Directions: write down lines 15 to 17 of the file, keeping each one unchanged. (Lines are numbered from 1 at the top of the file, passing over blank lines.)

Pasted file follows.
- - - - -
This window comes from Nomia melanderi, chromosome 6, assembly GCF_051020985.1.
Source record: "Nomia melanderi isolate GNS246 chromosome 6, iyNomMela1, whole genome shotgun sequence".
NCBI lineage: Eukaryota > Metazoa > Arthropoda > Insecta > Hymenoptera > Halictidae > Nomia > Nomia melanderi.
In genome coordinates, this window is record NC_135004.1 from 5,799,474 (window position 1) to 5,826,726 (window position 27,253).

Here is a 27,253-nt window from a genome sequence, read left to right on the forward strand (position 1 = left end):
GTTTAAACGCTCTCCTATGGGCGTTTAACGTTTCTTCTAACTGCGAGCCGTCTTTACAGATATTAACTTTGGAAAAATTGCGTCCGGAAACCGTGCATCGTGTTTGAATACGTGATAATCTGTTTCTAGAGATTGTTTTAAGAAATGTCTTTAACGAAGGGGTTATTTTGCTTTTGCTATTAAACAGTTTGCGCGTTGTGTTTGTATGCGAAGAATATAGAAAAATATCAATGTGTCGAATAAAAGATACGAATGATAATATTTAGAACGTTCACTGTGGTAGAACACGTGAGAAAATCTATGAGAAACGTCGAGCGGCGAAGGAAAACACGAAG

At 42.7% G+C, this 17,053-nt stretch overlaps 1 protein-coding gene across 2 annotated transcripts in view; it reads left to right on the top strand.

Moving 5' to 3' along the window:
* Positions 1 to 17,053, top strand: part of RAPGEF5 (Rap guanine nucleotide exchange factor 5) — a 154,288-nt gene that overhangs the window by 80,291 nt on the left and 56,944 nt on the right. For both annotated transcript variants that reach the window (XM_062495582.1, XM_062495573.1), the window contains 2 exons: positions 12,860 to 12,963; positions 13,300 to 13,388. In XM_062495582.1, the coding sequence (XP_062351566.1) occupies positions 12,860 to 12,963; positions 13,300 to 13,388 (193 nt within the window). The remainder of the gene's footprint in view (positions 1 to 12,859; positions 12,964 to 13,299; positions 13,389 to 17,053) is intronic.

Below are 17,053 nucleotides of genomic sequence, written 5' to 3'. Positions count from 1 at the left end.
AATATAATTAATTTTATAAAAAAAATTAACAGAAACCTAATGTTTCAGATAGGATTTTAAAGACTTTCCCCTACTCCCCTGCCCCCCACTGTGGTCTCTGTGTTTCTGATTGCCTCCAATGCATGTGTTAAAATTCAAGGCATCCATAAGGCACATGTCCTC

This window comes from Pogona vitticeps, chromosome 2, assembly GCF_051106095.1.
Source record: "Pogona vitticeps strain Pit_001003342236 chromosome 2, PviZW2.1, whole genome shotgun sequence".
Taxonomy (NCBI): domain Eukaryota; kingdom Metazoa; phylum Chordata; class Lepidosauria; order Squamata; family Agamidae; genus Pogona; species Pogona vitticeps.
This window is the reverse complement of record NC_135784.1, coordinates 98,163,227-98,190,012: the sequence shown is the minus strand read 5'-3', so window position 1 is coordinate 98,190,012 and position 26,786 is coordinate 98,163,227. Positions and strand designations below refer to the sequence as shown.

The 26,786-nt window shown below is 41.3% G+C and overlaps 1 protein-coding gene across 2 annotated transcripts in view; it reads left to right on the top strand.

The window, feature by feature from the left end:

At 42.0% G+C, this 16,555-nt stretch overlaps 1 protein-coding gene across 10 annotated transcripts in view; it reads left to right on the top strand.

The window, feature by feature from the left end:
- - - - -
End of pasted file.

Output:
This window is the reverse complement of record NC_135784.1, coordinates 98,163,227-98,190,012: the sequence shown is the minus strand read 5'-3', so window position 1 is coordinate 98,190,012 and position 26,786 is coordinate 98,163,227. Positions and strand designations below refer to the sequence as shown.

The 26,786-nt window shown below is 41.3% G+C and overlaps 1 protein-coding gene across 2 annotated transcripts in view; it reads left to right on the top strand.

The window, feature by feature from the left end: